Having been unleashed with a series of angry Trump tweets, the outpouring of carmarker investments in the US has turned into a veritable torrent, and just hours after GM announced it would invest $1 billion in new US factories, adding 1,000 jobs, Korea's Hyundai Motor Group said it also plans to lift U.S. investment by 50% to $3.1 billion over five years and may build a new plant there. It has become the latest auto firm to announce fresh spending following Ford, Fiat, Toyota and GM, after President-elect Donald Trump threatened to tax imports.
As a reminder, Trump has repeatedly warned of a 35% tax on vehicles imported from Mexico, where many automakers have taken advantage of the country's lower labor costs. Toyota Motor, Ford, and Fiat Chrysler have all recently unveiled new U.S. investment plans, while over the weekend German automakers were the latest to come under fire from Trump, provoking a blistering response from Angela Merkel.
According to Reuters, Hyundai Motor and Kia Motors which make up the Hyundai Motor Group have not been directly criticized by Trump but they may have felt vulnerable because among major brands, they have one of the lowest ratios of cars built in the United States to cars sold.
To be sure, just like all other carmakers who reacted to pressure by Trump, only to deny they did so, Chung Jin-haeng, president of the group, denied the plan was due to, drumroll, pressure from Trump, adding that a new U.S. factory would depend on whether demand improved under the next U.S. administration.
"We have to be committed to the U.S. market - a strategically important market which can make or break our global success," he told reporters in Seoul on Tuesday.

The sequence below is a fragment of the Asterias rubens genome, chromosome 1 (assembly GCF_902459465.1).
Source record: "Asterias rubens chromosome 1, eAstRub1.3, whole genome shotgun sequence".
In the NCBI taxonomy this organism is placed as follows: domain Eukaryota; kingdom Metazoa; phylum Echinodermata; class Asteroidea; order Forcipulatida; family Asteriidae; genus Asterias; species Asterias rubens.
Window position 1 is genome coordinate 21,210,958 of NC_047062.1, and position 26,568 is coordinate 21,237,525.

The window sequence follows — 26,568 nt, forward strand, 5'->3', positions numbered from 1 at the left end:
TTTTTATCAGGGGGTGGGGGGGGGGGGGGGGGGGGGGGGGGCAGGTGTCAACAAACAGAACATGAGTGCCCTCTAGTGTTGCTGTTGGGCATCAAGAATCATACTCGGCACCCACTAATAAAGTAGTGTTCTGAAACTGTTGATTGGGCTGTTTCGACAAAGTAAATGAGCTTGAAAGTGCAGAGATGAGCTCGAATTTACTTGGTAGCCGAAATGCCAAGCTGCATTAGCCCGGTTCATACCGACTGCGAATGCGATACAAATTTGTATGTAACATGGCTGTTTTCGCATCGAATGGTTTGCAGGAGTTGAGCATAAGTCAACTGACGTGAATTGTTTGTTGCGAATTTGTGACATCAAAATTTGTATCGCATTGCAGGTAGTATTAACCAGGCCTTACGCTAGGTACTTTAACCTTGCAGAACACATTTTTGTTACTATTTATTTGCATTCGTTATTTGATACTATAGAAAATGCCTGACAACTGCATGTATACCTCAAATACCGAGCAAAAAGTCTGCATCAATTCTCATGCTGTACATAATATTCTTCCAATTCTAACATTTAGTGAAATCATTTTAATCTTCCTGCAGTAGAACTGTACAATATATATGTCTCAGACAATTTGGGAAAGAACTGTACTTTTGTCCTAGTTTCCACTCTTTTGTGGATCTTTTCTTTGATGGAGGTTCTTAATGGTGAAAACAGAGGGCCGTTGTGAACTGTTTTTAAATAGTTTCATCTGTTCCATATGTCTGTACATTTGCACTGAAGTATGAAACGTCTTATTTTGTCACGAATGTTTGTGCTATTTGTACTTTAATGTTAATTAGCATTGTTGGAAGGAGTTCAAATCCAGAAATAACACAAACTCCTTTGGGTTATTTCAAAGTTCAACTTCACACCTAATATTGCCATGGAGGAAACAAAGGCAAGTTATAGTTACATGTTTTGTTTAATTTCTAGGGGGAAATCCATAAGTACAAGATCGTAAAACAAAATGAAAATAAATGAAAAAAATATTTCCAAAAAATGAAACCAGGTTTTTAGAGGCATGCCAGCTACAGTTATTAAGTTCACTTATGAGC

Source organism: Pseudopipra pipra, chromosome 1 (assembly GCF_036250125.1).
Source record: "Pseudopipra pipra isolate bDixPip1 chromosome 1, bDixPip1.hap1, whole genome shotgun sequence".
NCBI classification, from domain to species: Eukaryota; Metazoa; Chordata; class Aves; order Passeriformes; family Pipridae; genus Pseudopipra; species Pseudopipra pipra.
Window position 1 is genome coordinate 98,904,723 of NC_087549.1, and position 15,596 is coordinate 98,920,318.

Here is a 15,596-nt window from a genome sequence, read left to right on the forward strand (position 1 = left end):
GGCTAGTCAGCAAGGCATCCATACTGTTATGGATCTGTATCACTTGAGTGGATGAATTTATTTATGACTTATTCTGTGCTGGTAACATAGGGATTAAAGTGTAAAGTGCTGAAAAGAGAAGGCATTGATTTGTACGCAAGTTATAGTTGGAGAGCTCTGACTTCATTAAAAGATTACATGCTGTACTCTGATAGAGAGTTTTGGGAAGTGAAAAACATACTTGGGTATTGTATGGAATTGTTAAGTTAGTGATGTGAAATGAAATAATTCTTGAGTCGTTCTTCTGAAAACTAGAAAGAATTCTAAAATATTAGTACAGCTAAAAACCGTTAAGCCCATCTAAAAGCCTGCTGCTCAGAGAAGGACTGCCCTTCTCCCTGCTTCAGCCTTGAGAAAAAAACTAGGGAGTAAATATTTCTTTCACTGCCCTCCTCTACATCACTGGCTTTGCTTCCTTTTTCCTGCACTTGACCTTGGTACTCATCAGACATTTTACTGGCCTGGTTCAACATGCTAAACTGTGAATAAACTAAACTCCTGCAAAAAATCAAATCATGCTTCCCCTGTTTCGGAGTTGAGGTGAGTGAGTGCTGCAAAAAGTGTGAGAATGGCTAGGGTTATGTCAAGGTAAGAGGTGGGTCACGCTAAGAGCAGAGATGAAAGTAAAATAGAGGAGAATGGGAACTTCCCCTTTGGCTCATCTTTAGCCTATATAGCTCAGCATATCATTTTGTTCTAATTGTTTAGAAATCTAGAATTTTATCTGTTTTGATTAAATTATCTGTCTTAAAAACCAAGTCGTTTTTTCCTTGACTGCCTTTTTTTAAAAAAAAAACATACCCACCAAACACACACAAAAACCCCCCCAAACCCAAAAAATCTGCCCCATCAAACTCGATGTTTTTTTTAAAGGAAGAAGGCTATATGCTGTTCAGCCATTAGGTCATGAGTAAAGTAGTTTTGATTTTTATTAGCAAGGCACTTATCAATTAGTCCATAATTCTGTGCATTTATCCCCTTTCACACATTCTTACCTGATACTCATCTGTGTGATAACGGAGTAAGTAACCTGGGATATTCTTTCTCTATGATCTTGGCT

Hyundai plans to spend the $3.1 billion to retool existing factories in the United States and boost research on self-driving cars, artificial intelligence and other future technologies, Chung said.
He also said that the group is considering a new U.S. factory to build high-margin, high-demand models such as a U.S.-specific sport utility vehicle and a Genesis premium vehicle. That would come on top of Hyundai's factory in Montgomery, Alabama, and a Kia plant in West Point, Georgia.
Analyst, meanwhile, are skeptical if this presidential pre-appeasement will work:
Ko Tae-bong, an auto analyst at Hi Investment & Securities, said that while the increased investment would please Trump, it would be risky move to invest in a new U.S. plant. "This could be a trap for Hyundai," he said, citing peaking U.S. market demand and the group's sagging global sales. Kia also has a plant in Nuevo Leon, Mexico, at which Hyundai plans to start making cars this year.
But Chung said the group was 'agonizing' over the Mexico plant.
It just started production last year as Trump threatened a big tax on imports from Mexico and as U.S. demand for smaller cars, which Mexican plants tend to specialize in, is shrinking.
Kia said last year that it plans to build 400,000 vehicles a year at its Mexico plant, but a spokesman said on Tuesday that the output figure was subject to change.
Meanwhile, the biggest Korean carmaker is facing rising global pressure Last year Hyundai and Kia posted a 2 percent decline in combined annual global sales - the first fall in nearly two decades, although the duo have forecast sales to rebound 5 percent in 2017.